Persecution of Christians
Ronald S. Lauder, President of the World Jewish Congress, in an op ed in The New York Times wonders why there is silence over the slaughter of Christians by jihadists around the globe:
WHY is the world silent while Christians are being slaughtered in the Middle East and Africa? In Europe and in the United States, we have witnessed demonstrations over the tragic deaths of Palestinians who have been used as human shields by Hamas, the terrorist organization that controls Gaza. The United Nations has held inquiries and focuses its anger on Israel for defending itself against that same terrorist organization. But the barbarous slaughter of thousands upon thousands of Christians is met with relative indifference.
The Middle East and parts of central Africa are losing entire Christian communities that have lived in peace for centuries. The terrorist group Boko Haram has kidnapped and killed hundreds of Christians this year — ravaging the predominantly Christian town of Gwoza, in Borno State in northeastern Nigeria, two weeks ago. Half a million Christian Arabs have been driven out of Syria during the three-plus years of civil war there. Christians have been persecuted and killed in countries from Lebanon to Sudan.
Historians may look back at this period and wonder if people had lost their bearings. Few reporters have traveled to Iraq to bear witness to the Nazi-like wave of terror that is rolling across that country. The United Nations has been mostly mum. World leaders seem to be consumed with other matters in this strange summer of 2014. There are no flotillas traveling to Syria or Iraq. And the beautiful celebrities and aging rock stars — why doesn’t the slaughter of Christians seem to activate their social antennas? Continue reading
As we Christians in the West celebrate Christmas, we should remember our brothers and sisters in other parts of the World who risk their lives daily for their faith. Powerline has a moving story on the persecution of Copts in Egypt. This persecution has been going on since the Muslim conquest of Egypt 13 centuries ago. It is centuries past time that we do something about this.
The persecution of Christians in Egypt is one of the mysteriously underreported stories of our time. At Big Peace, Charles Jacobs writes:
Gordon College is a Christian school between Salem and Rockport. A few weeks ago I spoke there at a commemoration of Kristallnacht, Germany’s night of broken glass, the first mass assault on Europe’s Jews and the harbinger of the Shoah. I told the Christian audience how good it was to feel Christian support for Jews in these times, and that even some of the most stubborn of my people were now appreciating Evangelical support for Israel. I also said that we felt this blessed support came from a spirit of Christian altruism. But given the news from the Middle East, concern for others is surely not the only reason Christians need to support Israel.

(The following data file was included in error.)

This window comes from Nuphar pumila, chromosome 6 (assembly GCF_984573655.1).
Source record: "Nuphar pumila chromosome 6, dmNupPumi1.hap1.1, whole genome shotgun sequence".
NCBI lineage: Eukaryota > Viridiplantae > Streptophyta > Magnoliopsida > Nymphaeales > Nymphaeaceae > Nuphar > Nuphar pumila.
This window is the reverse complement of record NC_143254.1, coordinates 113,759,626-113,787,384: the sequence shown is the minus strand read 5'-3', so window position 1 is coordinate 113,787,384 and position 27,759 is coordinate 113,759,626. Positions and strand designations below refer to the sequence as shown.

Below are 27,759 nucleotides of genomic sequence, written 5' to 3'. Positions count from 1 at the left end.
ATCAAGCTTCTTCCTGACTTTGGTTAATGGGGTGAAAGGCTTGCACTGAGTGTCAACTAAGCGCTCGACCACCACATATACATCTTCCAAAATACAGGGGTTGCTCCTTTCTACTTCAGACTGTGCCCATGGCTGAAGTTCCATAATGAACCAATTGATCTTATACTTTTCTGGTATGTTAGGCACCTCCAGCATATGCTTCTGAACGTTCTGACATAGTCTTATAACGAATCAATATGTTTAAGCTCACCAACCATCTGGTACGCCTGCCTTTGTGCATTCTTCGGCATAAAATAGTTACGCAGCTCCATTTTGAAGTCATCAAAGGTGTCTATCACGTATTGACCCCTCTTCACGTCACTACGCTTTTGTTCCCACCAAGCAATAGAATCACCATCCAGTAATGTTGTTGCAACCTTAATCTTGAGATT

I asked how many in the audience of 250 knew of Anne Frank. Almost every hand shot up. Then I asked how many had heard of Ayman Labib. I got a mass blank stare. Ayman was a 17-year-old Egyptian Christian who just weeks ago was beaten to death by his Muslim classmates as teachers watched because he refused their demand to remove his cross necklace.
I asked how many knew about the Maspero massacre, which had left at least 24 Copts dead and 270 injured. And whether they knew that since January, there had been more than 70 attacks on Christian churches or institutions in Egypt. Continue reading
In my first post on Blessed Clemens August Graf von Galen, which may be read here, we examined the life of this remarkable German bishop who heroically stood up to the Third Reich. Today we examine the second of three sermons that he preached in 1941 which made him famous around the globe. One week after his first breathtaking sermon against the Gestapo, my examination of which may be read here, he preached on July 20, 1941 a blistering sermon against the Nazis and their war on Christianity in general, and Catholicism in particular.
Today the collection which I ordered for the inhabitants of the city of Münster is held in all the parishes in the diocese of Münster which have not themselves suffered war damage. I hope that through the efforts of the state and municipal authorities responsible and the brotherly help of the Catholics of this diocese, whose contributions will be administered and distributed by the offices of the Caritas, much need will be alleviated.
Charity, always a prime duty of Catholics.
Thanks be to God, for several days our city has not suffered any new enemy attacks from without. But I am distressed to have to inform you that the attacks by our opponents within the country, of the beginning of which I spoke last Sunday in St. Lambert’s, that these attacks have continued, regardless of our protests, regardless of the anguish this causes to the victims of the attacks and those connected with them. Last Sunday I lamented, and branded as an injustice crying out to heaven, the action of the Gestapo in closing the convent in Wilkinghege and the Jesuit residences in Munster, confiscating their property and possessions, putting the occupants into the street and expelling them from their home area. The convent of Our Lady of Lourdes in Frauenstrasse was also seized by the Gau authorities. I did not then know that on the same day, Sunday 13th July, the Gestapo had occupied the Kamilluskolleg in Sudmühle and the Benedictine abbey of Gerleve near Coesfeld and expelled the fathers and lay brothers. They were forced to leave Westphalia that very day.
The Nazi war on the Church is becoming more brazen in the midst of the War. Continue reading